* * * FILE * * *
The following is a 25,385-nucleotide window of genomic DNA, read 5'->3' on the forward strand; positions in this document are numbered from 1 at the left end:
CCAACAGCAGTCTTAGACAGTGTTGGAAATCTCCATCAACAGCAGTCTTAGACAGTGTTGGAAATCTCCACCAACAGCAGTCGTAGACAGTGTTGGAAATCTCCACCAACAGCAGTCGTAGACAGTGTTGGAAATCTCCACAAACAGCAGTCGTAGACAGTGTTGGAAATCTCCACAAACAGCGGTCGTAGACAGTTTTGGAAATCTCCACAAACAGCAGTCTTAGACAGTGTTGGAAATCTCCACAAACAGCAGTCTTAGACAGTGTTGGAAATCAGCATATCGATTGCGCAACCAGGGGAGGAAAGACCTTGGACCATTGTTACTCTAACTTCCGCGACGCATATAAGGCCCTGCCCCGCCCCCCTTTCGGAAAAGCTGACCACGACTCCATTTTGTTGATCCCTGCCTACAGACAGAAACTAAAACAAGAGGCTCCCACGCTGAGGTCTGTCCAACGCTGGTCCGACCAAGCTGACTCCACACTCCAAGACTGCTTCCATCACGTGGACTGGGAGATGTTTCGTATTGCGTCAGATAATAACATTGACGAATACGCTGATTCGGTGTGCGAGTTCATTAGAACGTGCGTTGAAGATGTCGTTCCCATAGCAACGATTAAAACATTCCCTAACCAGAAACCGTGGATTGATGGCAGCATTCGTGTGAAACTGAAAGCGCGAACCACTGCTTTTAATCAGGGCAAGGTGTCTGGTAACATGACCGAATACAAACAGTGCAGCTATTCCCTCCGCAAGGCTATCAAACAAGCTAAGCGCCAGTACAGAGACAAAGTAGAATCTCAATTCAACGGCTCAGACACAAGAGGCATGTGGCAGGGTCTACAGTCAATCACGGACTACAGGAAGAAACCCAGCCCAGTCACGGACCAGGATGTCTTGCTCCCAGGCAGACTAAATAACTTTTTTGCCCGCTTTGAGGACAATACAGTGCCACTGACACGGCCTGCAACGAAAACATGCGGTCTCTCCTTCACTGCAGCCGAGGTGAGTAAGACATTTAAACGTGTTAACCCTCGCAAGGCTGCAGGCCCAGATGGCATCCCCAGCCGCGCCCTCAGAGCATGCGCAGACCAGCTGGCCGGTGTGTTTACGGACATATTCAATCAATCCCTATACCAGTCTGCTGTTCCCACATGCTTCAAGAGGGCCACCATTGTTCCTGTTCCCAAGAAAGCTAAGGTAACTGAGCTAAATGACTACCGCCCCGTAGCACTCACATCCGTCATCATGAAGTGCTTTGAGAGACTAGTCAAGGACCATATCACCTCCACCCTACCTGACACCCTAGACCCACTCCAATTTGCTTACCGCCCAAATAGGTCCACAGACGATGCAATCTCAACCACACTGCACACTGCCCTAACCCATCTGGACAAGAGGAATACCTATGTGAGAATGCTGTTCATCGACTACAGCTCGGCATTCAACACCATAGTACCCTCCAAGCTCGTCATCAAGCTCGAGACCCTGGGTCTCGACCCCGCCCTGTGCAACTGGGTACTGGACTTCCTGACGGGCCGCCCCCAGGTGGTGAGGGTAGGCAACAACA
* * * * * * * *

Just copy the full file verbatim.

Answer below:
The following is a 25,385-nucleotide window of genomic DNA, read 5'->3' on the forward strand; positions in this document are numbered from 1 at the left end:
CCAACAGCAGTCTTAGACAGTGTTGGAAATCTCCATCAACAGCAGTCTTAGACAGTGTTGGAAATCTCCACCAACAGCAGTCGTAGACAGTGTTGGAAATCTCCACCAACAGCAGTCGTAGACAGTGTTGGAAATCTCCACAAACAGCAGTCGTAGACAGTGTTGGAAATCTCCACAAACAGCGGTCGTAGACAGTTTTGGAAATCTCCACAAACAGCAGTCTTAGACAGTGTTGGAAATCTCCACAAACAGCAGTCTTAGACAGTGTTGGAAATCAGCATATCGATTGCGCAACCAGGGGAGGAAAGACCTTGGACCATTGTTACTCTAACTTCCGCGACGCATATAAGGCCCTGCCCCGCCCCCCTTTCGGAAAAGCTGACCACGACTCCATTTTGTTGATCCCTGCCTACAGACAGAAACTAAAACAAGAGGCTCCCACGCTGAGGTCTGTCCAACGCTGGTCCGACCAAGCTGACTCCACACTCCAAGACTGCTTCCATCACGTGGACTGGGAGATGTTTCGTATTGCGTCAGATAATAACATTGACGAATACGCTGATTCGGTGTGCGAGTTCATTAGAACGTGCGTTGAAGATGTCGTTCCCATAGCAACGATTAAAACATTCCCTAACCAGAAACCGTGGATTGATGGCAGCATTCGTGTGAAACTGAAAGCGCGAACCACTGCTTTTAATCAGGGCAAGGTGTCTGGTAACATGACCGAATACAAACAGTGCAGCTATTCCCTCCGCAAGGCTATCAAACAAGCTAAGCGCCAGTACAGAGACAAAGTAGAATCTCAATTCAACGGCTCAGACACAAGAGGCATGTGGCAGGGTCTACAGTCAATCACGGACTACAGGAAGAAACCCAGCCCAGTCACGGACCAGGATGTCTTGCTCCCAGGCAGACTAAATAACTTTTTTGCCCGCTTTGAGGACAATACAGTGCCACTGACACGGCCTGCAACGAAAACATGCGGTCTCTCCTTCACTGCAGCCGAGGTGAGTAAGACATTTAAACGTGTTAACCCTCGCAAGGCTGCAGGCCCAGATGGCATCCCCAGCCGCGCCCTCAGAGCATGCGCAGACCAGCTGGCCGGTGTGTTTACGGACATATTCAATCAATCCCTATACCAGTCTGCTGTTCCCACATGCTTCAAGAGGGCCACCATTGTTCCTGTTCCCAAGAAAGCTAAGGTAACTGAGCTAAATGACTACCGCCCCGTAGCACTCACATCCGTCATCATGAAGTGCTTTGAGAGACTAGTCAAGGACCATATCACCTCCACCCTACCTGACACCCTAGACCCACTCCAATTTGCTTACCGCCCAAATAGGTCCACAGACGATGCAATCTCAACCACACTGCACACTGCCCTAACCCATCTGGACAAGAGGAATACCTATGTGAGAATGCTGTTCATCGACTACAGCTCGGCATTCAACACCATAGTACCCTCCAAGCTCGTCATCAAGCTCGAGACCCTGGGTCTCGACCCCGCCCTGTGCAACTGGGTACTGGACTTCCTGACGGGCCGCCCCCAGGTGGTGAGGGTAGGCAACAACA